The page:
Fragment of a Pectoral
Egyptian, Classical, Ancient Near Eastern Art
ca. 1539-1075 B.C.E.
New Kingdom (probably)
2 3/16 × 1 7/8 × 3/8 in. (5.6 × 4.8 × 1 cm) (show scale)
This item is not on view
Charles Edwin Wilbour Fund
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Fragment of a Pectoral, ca. 1539-1075 B.C.E. Faience, 2 3/16 × 1 7/8 × 3/8 in. (5.6 × 4.8 × 1 cm). Brooklyn Museum, Charles Edwin Wilbour Fund, 37.1739E. Creative Commons-BY (Photo: , CUR.37.1739E_view01.jpg)
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Fragment of a pectoral made of yellow glazed faience touched with other colors. On the obverse is preserved a representation of a goddess standing with her arms raised up in a gesture of adoration. In front of her is preserved a small part of some object which is glazed blue. The goddess’ skin is glazed a dull sky blue. Her hair is a glossy deep blue while her dress is red. Her wig is crowned with some emblem which is only partially preserved. Behind her is preserved part of some object which is glazed the same color as her hair. The side border of the piece is decorated with a vertical band drawn in brown and divided up into a series of rectangles in the following pattern: A long rectangle glazed blue followed by four small rectangles drawn in outline in brown, and not colored in which are followed in turn by a long red rectangle followed by four small uncolored rectangles followed by a blue rectangle etc. The lower part of the obverse is decorated with a horizontal band similar to the one just described.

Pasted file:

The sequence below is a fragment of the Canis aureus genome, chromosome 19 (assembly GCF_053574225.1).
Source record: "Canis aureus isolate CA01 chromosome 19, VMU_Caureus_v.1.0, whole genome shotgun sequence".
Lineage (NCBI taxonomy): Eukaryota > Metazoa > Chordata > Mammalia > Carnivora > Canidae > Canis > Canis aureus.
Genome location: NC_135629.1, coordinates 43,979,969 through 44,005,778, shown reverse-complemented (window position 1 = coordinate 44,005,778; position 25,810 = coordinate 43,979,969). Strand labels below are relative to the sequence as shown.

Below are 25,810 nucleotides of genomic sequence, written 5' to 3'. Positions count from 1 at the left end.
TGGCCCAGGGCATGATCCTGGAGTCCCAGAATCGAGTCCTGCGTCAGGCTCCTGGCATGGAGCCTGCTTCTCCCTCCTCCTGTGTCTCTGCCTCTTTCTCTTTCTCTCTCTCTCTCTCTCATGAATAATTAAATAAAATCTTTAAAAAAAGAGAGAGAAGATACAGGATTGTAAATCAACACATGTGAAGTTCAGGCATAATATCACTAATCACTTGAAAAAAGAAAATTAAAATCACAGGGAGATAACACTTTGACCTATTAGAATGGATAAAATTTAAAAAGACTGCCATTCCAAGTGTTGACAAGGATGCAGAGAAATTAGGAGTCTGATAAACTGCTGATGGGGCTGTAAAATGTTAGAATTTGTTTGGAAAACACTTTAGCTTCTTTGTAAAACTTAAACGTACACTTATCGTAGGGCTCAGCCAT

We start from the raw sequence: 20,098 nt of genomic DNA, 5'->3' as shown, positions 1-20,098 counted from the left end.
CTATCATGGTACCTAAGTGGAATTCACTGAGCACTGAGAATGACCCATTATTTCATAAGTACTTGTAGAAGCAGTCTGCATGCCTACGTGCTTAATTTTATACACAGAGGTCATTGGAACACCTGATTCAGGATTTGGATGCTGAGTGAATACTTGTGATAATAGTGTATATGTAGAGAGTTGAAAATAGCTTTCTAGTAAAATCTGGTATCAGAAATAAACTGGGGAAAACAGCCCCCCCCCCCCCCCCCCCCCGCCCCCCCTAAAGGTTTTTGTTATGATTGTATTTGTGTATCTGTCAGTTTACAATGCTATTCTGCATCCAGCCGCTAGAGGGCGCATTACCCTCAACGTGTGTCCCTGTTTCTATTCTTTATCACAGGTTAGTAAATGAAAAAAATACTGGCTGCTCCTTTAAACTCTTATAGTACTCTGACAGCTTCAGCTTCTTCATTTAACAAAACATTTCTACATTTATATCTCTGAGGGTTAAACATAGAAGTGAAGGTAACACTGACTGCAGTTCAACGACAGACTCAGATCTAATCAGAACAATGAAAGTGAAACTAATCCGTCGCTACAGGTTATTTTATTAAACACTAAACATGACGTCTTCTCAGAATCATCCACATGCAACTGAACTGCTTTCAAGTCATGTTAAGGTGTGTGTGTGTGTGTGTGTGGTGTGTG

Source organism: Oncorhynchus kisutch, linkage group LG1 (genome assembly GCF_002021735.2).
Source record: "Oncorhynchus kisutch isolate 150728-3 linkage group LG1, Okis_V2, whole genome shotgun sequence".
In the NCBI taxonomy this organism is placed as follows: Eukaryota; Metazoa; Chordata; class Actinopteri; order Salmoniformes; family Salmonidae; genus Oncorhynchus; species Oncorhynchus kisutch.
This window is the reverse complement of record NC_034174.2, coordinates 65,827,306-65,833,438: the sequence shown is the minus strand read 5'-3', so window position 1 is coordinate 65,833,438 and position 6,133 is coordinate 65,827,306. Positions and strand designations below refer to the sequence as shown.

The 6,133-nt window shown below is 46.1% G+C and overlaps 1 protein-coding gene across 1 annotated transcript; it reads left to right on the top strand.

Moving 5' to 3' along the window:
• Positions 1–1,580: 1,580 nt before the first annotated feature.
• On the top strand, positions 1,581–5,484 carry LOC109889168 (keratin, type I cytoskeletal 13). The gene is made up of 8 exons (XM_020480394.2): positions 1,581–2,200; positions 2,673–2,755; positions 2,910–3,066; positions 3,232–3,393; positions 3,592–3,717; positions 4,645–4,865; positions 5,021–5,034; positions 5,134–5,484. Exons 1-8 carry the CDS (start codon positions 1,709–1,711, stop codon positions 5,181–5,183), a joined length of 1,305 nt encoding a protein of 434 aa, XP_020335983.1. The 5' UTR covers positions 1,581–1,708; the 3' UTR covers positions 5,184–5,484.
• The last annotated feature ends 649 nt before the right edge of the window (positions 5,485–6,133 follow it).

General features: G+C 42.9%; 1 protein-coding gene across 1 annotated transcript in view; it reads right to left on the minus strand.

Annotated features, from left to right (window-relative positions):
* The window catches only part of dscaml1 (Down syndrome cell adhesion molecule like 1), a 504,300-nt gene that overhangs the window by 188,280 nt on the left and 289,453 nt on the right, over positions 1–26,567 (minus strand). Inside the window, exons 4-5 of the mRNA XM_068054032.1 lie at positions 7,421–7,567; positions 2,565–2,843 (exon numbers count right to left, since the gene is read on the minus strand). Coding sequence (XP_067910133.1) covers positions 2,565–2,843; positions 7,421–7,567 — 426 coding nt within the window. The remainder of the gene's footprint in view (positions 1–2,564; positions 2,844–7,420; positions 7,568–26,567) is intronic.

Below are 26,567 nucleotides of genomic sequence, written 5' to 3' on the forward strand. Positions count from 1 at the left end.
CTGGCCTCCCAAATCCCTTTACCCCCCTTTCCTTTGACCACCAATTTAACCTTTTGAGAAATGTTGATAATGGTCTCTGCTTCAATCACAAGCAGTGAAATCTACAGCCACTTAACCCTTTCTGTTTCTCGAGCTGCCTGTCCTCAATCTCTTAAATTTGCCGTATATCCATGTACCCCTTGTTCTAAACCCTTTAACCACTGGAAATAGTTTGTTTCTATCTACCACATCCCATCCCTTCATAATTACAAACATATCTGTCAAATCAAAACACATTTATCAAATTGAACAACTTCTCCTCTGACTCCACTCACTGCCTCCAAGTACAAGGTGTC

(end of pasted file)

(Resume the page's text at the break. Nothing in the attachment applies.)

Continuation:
Only a small part of the upper border is preserved. It appears to consist of a double band of rectangles drawn in brown outline and uncolored. The figure of the goddess is in relief; the other colored areas mentioned are executed as glazes set into indentations. On the reverse there is a preserved a brown outline drawing of “tyet” (Girdle of Isis) and a border of rectangles drawn in outline in brown.
Condition: Some areas of goddess’ dress turned dark; yellow glaze turning dark and dull in spots; otherwise good.
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